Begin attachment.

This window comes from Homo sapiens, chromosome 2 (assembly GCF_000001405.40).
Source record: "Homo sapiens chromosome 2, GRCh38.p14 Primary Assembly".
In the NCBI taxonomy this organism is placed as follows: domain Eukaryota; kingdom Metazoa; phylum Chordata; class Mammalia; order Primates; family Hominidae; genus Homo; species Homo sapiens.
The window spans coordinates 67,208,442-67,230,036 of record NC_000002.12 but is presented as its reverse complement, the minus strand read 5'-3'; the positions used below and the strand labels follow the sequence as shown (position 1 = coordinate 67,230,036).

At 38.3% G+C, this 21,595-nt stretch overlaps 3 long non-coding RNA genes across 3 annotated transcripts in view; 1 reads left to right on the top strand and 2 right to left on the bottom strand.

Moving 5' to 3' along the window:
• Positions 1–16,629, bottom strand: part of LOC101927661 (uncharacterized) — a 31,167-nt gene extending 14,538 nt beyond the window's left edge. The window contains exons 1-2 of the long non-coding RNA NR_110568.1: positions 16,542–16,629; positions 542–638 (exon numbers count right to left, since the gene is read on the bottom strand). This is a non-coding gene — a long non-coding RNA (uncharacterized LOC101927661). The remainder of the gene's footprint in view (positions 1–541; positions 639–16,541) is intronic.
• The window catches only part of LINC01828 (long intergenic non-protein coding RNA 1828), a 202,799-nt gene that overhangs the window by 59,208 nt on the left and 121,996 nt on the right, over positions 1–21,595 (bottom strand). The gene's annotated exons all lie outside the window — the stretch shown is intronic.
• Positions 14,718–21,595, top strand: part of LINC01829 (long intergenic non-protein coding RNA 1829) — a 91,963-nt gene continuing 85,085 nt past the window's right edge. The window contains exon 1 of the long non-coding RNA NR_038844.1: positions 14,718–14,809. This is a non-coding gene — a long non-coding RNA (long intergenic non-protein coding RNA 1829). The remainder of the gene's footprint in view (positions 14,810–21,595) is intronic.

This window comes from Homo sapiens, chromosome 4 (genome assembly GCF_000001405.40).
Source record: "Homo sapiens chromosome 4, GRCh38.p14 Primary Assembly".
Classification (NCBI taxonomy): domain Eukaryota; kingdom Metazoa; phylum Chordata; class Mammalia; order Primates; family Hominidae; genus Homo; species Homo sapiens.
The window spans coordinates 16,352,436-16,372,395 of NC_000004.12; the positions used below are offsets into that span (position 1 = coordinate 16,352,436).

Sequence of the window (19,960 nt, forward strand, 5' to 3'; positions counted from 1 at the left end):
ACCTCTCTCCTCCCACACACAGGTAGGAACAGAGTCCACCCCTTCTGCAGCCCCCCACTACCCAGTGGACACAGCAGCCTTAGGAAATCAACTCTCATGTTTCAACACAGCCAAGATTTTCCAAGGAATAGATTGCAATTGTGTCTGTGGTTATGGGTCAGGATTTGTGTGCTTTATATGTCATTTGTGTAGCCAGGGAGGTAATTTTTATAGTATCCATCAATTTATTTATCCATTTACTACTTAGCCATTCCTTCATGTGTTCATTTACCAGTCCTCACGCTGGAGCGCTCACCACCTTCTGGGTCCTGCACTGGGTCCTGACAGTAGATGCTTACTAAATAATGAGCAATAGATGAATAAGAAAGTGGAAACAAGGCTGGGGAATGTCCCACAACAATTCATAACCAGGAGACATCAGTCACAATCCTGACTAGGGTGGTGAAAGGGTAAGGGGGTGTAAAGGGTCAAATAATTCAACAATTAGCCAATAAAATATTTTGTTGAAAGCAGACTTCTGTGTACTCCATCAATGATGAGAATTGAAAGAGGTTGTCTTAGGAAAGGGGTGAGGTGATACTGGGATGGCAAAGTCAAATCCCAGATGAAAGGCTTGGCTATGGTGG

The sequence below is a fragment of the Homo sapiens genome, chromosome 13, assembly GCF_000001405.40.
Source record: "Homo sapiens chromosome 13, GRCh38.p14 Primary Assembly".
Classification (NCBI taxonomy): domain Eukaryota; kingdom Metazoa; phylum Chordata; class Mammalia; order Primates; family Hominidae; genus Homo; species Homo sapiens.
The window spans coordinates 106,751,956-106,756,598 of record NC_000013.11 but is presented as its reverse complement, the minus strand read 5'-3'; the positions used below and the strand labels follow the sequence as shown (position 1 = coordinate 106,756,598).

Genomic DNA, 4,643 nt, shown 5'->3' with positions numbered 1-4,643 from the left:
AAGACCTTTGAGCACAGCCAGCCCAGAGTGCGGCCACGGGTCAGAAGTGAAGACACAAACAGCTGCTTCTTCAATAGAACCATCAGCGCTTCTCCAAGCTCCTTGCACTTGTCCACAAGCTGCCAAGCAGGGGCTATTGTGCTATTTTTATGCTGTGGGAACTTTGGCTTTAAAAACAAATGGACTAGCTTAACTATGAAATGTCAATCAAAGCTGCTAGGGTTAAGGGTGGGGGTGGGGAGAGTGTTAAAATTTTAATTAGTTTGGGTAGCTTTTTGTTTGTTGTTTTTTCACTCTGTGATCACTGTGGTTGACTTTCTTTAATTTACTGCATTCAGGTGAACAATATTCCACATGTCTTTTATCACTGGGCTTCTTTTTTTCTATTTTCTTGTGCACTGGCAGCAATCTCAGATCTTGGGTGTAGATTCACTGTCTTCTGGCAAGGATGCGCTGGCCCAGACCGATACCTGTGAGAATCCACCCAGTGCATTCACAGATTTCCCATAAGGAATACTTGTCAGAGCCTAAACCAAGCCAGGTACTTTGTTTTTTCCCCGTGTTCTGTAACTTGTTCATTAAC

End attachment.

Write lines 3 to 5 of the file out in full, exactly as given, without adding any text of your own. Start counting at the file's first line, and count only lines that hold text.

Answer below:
In the NCBI taxonomy this organism is placed as follows: domain Eukaryota; kingdom Metazoa; phylum Chordata; class Mammalia; order Primates; family Hominidae; genus Homo; species Homo sapiens.
The window spans coordinates 67,208,442-67,230,036 of record NC_000002.12 but is presented as its reverse complement, the minus strand read 5'-3'; the positions used below and the strand labels follow the sequence as shown (position 1 = coordinate 67,230,036).

At 38.3% G+C, this 21,595-nt stretch overlaps 3 long non-coding RNA genes across 3 annotated transcripts in view; 1 reads left to right on the top strand and 2 right to left on the bottom strand.